It’s not rocket science.
In today’s recruiting culture, which see’s contact between college coaches and teenage prospects happening earlier and earlier, talking to that recruit’s parents is an absolute must.
Put yourself at your prospect’s kitchen table for a moment, Coach:
As a parent, would you let your 15-year old Sophomore daughter call a coach that’s requested contact and allow her to take anything beyond the very basic first steps of communication with him or her? Of course not. As a parent, would you let your Freshman son commit to a campus visit during your family’s upcoming Summer vacation using his own judgement and discretion? Hardly.
Not without talking to you, as their parent, first.
So you’ll understand why I find it surprising that many talented, smart college recruiters spend a majority of their time, energy and effort on forming a relationship with, and trying to get commitments from, a 14 or 15-year old child during the recruiting process without talking to the parents first.
Easier said than done, I know. But as a serious recruiter trying to gain the trust of a family during the recruiting process, not making the same efforts to contact and develop the beginnings of a relationship with the parents as you do with a recruit is nuts,
In some of our latest research, we find that 88% of recent incoming college Freshmen say that their parents had substantial influence in their final decision making process, and more than 90% played a role in determining which colleges would make the family’s final “cut”, and which one’s should be dropped from consideration.
And some coaches want to avoid talking to parents…
It has to happen. And, it needs to happen as early as possible, Coach. Which means your first opportunity to talk to the parent of your recruit is going to probably going to take place over the phone.
To help get the ball rolling with the parents of your Freshmen and Sophomore recruits, I wanted to suggest several questions and talking points that we’ve seen work well recently. Use these to establish credibility, get them to open up, and determine just where you stand when it comes to getting them to take a serious look at you and your program:
If these questions sound like things you’d ask a recruit, that’s not an accident. We find that most parents see themselves as equal partners in the decision making process, along with their son or daughter. Furthermore, most kids not only want that to be the case, but expect that to be the case.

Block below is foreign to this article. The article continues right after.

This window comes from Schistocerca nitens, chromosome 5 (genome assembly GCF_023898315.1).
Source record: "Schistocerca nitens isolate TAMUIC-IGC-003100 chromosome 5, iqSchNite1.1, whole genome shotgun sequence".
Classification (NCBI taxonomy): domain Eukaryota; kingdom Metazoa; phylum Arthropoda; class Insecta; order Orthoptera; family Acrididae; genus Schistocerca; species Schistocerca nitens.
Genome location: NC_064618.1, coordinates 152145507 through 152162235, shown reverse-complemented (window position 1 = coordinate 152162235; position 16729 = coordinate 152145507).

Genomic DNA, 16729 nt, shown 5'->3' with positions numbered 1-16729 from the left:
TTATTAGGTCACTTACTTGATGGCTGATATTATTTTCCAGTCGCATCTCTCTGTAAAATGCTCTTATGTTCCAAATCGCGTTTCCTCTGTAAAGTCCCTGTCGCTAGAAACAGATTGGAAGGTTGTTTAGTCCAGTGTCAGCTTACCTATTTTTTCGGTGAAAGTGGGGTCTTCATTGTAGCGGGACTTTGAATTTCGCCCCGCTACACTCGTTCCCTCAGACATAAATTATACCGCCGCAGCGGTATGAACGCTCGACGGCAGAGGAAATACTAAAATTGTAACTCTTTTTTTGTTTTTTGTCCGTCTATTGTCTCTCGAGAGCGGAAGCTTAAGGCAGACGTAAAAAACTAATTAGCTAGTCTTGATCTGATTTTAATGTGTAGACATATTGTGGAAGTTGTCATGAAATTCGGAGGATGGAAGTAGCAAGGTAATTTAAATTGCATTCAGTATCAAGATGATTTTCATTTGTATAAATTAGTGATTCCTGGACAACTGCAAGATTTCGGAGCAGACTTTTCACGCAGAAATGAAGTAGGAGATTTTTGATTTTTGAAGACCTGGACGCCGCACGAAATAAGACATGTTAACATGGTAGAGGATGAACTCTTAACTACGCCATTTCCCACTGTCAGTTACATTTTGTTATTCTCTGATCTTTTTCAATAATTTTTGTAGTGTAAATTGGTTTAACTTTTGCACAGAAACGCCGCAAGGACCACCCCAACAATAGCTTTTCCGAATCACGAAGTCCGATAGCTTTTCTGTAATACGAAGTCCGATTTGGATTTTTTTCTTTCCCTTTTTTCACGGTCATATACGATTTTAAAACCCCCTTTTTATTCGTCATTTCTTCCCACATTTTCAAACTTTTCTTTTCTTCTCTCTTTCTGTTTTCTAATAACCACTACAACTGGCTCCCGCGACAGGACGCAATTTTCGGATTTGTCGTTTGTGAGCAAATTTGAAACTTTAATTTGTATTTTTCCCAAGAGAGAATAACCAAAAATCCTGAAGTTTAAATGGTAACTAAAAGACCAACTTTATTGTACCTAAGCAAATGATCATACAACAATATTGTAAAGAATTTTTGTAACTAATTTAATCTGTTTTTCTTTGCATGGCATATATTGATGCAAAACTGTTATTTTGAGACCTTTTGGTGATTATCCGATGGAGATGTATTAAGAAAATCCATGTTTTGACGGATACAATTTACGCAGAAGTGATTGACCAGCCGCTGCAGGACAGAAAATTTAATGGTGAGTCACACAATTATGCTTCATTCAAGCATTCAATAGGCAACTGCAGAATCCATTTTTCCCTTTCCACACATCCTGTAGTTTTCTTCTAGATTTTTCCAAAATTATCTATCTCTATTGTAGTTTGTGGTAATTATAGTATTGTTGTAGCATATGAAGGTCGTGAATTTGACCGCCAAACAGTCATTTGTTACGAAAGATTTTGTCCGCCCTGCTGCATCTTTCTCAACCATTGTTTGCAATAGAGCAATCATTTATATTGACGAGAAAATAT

Want more motivation to engage parents of your young recruits earlier instead of later? Most college athletes that commit to one of our client’s programs open-up and describe their parents not letting them visit colleges where the coach had not yet talked to them yet. That’s not universal, as some parents will intentionally stay quiet during the process in order to improve their son or daughter’s chances at getting recruited, but the majority (about 7 out of 10) will not fund an unofficial visit to a campus where the coach hasn’t first had conversations with them about their son or daughter.
Your goal in talking to the parents is simple, but important: Establish the beginnings of a relationship, and let them reveal things to you instead of you selling things to them. If you do that, you’re going to notice an immediate change in the interest level of your recruit and their family.
The time is now to talk to the parents.
Want to dig deeper into the topic of recruiting the parents of your prospects? Click here for a catalog of our past articles on the topic. Some of them are reserved for our Clients and Premium Members, so to get access to that expanded section of the website click here.
by Mike Davenport, CoachingSportsToday.com
I cried for 20 minutes today.
I’m an alpha-type guy. I’m used to compartmentalizing and burying my emotions. But not today. Today was different. It was check-in-day.
I dropped my oldest off at college — to start his freshman year.
I’m not supposed to cry, my wife is. Sure, I get that.
And there’s a lot of misery in the World right now, so depositing my kid at a good college to get a good education is supposed to be a happy event. Fine and dandy.
But here’s the thing, I don’t care. I’ll miss him. Really miss him.
Here’s the bigger thing — the important thing — the thing YOU should know as a college coach — I’m NOT the only Dad who cries. There are others — lots.
We go to the car while mom gets the dorm-room ready. We cry in the parking lot.
“It’s allergy season,” I heard one guy say today. Another, wiping his eyes, broadcasted, “Got stupid sunscreen in my eyes, again.”
Me? I told one guy my eyes were bloodshot from drinking. I haven’t had a drink in 30 years.
So, why should you care?
Because the person who recruited weeping-Dad’s child might be missing an opportunity to shine.
What if a coach wandered around the parking lot with a box of tissues? Dispensing as needed. Patting a few dads on the back. I can think of worse duties.
And if check-in-day has come and gone? Give the recruit 10 postcards, and make sure he mails one each day to his Dad. Jeez, I haven’t gotten a postcard in years, and never one from him. That’d be cool.
Y’know, if the phone rang right now, and one of my son’s new coaches called saying, “Hey Dad, no worries, we’ll take good care of him,” that would be nice.